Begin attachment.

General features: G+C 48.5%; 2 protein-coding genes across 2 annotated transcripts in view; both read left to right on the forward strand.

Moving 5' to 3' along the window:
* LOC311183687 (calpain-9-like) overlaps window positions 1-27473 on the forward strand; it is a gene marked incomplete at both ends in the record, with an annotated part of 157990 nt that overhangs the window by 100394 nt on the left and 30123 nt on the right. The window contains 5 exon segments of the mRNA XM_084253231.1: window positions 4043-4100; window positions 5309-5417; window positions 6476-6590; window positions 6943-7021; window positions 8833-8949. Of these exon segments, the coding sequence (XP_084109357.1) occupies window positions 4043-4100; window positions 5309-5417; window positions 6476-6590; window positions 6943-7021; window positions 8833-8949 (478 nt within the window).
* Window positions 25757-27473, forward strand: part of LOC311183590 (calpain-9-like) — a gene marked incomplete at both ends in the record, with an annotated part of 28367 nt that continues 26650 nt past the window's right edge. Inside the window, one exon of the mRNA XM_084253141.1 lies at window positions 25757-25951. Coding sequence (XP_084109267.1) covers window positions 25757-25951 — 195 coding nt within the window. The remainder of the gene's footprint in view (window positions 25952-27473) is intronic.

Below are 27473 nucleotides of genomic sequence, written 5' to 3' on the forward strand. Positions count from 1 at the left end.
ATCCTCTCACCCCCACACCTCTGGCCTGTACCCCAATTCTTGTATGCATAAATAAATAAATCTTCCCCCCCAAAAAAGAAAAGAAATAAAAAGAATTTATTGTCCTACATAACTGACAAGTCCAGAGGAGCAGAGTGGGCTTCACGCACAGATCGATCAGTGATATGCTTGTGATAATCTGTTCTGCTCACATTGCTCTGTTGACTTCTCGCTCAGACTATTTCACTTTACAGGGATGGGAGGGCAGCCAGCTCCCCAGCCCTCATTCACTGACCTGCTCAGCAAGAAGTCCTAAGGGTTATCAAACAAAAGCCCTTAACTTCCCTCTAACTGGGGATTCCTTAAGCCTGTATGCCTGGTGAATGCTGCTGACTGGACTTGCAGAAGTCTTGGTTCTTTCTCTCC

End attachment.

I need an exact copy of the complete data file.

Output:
General features: G+C 48.5%; 2 protein-coding genes across 2 annotated transcripts in view; both read left to right on the forward strand.

Moving 5' to 3' along the window:
* LOC311183687 (calpain-9-like) overlaps window positions 1-27473 on the forward strand; it is a gene marked incomplete at both ends in the record, with an annotated part of 157990 nt that overhangs the window by 100394 nt on the left and 30123 nt on the right. The window contains 5 exon segments of the mRNA XM_084253231.1: window positions 4043-4100; window positions 5309-5417; window positions 6476-6590; window positions 6943-7021; window positions 8833-8949. Of these exon segments, the coding sequence (XP_084109357.1) occupies window positions 4043-4100; window positions 5309-5417; window positions 6476-6590; window positions 6943-7021; window positions 8833-8949 (478 nt within the window).
* Window positions 25757-27473, forward strand: part of LOC311183590 (calpain-9-like) — a gene marked incomplete at both ends in the record, with an annotated part of 28367 nt that continues 26650 nt past the window's right edge. Inside the window, one exon of the mRNA XM_084253141.1 lies at window positions 25757-25951. Coding sequence (XP_084109267.1) covers window positions 25757-25951 — 195 coding nt within the window. The remainder of the gene's footprint in view (window positions 25952-27473) is intronic.

Below are 27473 nucleotides of genomic sequence, written 5' to 3' on the forward strand. Positions count from 1 at the left end.
ATCCTCTCACCCCCACACCTCTGGCCTGTACCCCAATTCTTGTATGCATAAATAAATAAATCTTCCCCCCCAAAAAAGAAAAGAAATAAAAAGAATTTATTGTCCTACATAACTGACAAGTCCAGAGGAGCAGAGTGGGCTTCACGCACAGATCGATCAGTGATATGCTTGTGATAATCTGTTCTGCTCACATTGCTCTGTTGACTTCTCGCTCAGACTATTTCACTTTACAGGGATGGGAGGGCAGCCAGCTCCCCAGCCCTCATTCACTGACCTGCTCAGCAAGAAGTCCTAAGGGTTATCAAACAAAAGCCCTTAACTTCCCTCTAACTGGGGATTCCTTAAGCCTGTATGCCTGGTGAATGCTGCTGACTGGACTTGCAGAAGTCTTGGTTCTTTCTCTCC